Senate rejects proposal to vote again on redistricting plan

by Associated Press

Published: March 24,2011

Tags: census, elections, Politics, redistricting, state government

JACKSON — The Mississippi Senate has rejected a proposal aimed at jump-starting negotiations over legislative boundaries, an action that came after nearly all of the chamber’s Republican members met privately with Lt. Gov. Phil Bryant.

Sen. Hob Bryan, D-Amory, tried a parliamentary maneuver yesterday that would have allowed the Senate to vote anew on its map of new Senate districts that it and the House had already approved. But Bryan couldn’t win enough votes in the Republican-controlled Senate.

Bryan was seeking to end an impasse that began when the Democratic-controlled House approved the Senate’s map for its legislative district boundaries, but the Senate rejected the House’s map for its respective districts. Traditionally, each chamber approves the other’s plan.

“The members of the Legislature have an obligation to the three million citizens of this state to produce a redistricting plan. I intend to exhaust all efforts,” Bryan said after he pushed a measure that would essentially have allowed the House to make changes that could have led to conference committee negotiations.

Before the vote was taken, Bryan and Republican senators met in the lieutenant governor’s office for about 20 minutes. Bryant said he wanted the Democrat to explain his position to them. When questioned about the meeting on the floor, the Republican Bryant said, “I made sure we didn’t have a quorum,” meaning no Senate rules were violated by the meeting.

The two chambers are at a stalemate on redistricting, the process of redrawing voting maps to reflect changes in the state’s population revealed by the 2010 Census. Those changes include growth in DeSoto County, just south of Memphis, Tenn., and a loss of population in the economically-depressed Delta region.

House Speaker Billy McCoy, D-Rienzi, has said he won’t negotiate with the Senate because it rejected his chamber’s map. The House had passed the Senate’s map for its legislative districts, basically giving the Republicans in that chamber what they wanted.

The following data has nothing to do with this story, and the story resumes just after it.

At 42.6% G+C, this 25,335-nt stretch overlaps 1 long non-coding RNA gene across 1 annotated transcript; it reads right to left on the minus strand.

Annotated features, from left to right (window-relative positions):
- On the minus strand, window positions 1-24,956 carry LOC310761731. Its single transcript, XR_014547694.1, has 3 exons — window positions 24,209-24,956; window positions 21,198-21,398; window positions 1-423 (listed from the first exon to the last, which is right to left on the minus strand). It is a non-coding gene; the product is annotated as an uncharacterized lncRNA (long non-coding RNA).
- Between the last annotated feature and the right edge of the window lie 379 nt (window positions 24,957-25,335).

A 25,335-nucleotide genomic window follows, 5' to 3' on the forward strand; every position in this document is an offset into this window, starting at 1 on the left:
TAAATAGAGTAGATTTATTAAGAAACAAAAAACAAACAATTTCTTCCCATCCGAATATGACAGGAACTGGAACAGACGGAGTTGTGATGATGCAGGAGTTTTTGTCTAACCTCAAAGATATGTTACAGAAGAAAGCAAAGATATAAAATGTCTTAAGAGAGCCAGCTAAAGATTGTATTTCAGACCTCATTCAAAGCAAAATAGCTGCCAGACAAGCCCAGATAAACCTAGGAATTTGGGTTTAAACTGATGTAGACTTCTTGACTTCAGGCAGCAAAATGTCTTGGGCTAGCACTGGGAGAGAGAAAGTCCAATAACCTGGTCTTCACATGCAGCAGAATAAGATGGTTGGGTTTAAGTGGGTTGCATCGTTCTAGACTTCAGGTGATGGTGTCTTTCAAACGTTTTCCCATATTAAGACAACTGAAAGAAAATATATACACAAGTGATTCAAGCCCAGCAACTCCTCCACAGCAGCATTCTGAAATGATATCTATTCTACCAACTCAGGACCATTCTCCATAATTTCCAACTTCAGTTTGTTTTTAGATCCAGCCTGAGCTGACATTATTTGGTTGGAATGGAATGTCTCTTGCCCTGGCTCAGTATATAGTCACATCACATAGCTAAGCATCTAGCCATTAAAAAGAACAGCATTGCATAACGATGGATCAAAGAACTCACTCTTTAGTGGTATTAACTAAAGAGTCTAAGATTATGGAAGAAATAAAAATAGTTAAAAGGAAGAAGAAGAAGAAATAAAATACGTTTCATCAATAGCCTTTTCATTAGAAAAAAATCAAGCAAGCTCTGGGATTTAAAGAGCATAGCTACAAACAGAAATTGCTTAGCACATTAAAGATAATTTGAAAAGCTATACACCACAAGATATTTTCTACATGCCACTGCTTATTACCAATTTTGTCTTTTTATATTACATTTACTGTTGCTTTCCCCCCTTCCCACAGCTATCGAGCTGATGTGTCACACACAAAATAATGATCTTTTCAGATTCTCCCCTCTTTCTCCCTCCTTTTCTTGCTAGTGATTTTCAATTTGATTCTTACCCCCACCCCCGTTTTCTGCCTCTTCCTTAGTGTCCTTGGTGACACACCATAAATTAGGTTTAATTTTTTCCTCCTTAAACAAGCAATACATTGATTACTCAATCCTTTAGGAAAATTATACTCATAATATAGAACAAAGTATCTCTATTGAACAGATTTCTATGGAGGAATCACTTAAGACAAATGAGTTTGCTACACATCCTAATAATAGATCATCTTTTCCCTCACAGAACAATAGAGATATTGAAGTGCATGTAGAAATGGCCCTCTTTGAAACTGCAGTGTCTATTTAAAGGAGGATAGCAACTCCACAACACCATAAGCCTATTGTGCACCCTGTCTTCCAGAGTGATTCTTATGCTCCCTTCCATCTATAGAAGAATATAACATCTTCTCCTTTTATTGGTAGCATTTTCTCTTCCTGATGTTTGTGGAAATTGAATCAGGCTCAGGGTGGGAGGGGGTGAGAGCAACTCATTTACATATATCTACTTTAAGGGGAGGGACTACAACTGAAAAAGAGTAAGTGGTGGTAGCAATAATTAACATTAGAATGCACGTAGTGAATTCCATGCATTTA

The lieutenant governor said he opposed Bryan’s floor maneuver because it was unnecessary to approve the same Senate map a second time. He said their original plan is still alive at the Capitol.

But Democrat Bryan said he wanted to introduce the map again as “a new vehicle because the bill in conference is going nowhere.” Senate approval of a new map would allow the House to make amendments to either its plan or the Senate plan, Bryan said.

The stalled talks led the Mississippi NAACP to file a lawsuit last week to block elections this year under Mississippi’s current 122 House districts and 52 Senate districts, which were put in place after the 2000 census. The civil rights group said because of population changes over the past decade, some districts have too many residents and some have too few, violating the constitutional principle of one-person, one-vote. The House Elections Committee has voted to join the lawsuit.

Rep. George Flaggs, D-Vicksburg, said in a news release he wants both chambers to reach a compromise to avoid court action. He urged both leaders to introduce a new resolution. Flaggs and Rep. Ed Blackmon, D-Canton, watched the Senate action on Wednesday.

Blackmon, who is an attorney, said he’s ready to fight the Senate plan in court. Blackmon said the map ignored the 5 percent growth in the state’s black population.

“It’s not fair. It’s absolutely status quo. They have divided districts to ensure they maintain Republican control,” Blackmon said, explaining the Senate map reduced the black percentages in so-called swing districts to tip those areas in favor of Republicans.

After redistricting efforts locked up 20 years ago, Mississippi held two legislative elections during a single four-year term. The first was in 1991, under outdated districts. The second was in 1992, under new districts.

Redistricting maps passed by the Legislature must be approved by the U.S. Justice Department, which checks to ensure minority voting strength isn’t diluted.

Source: The Associated Press

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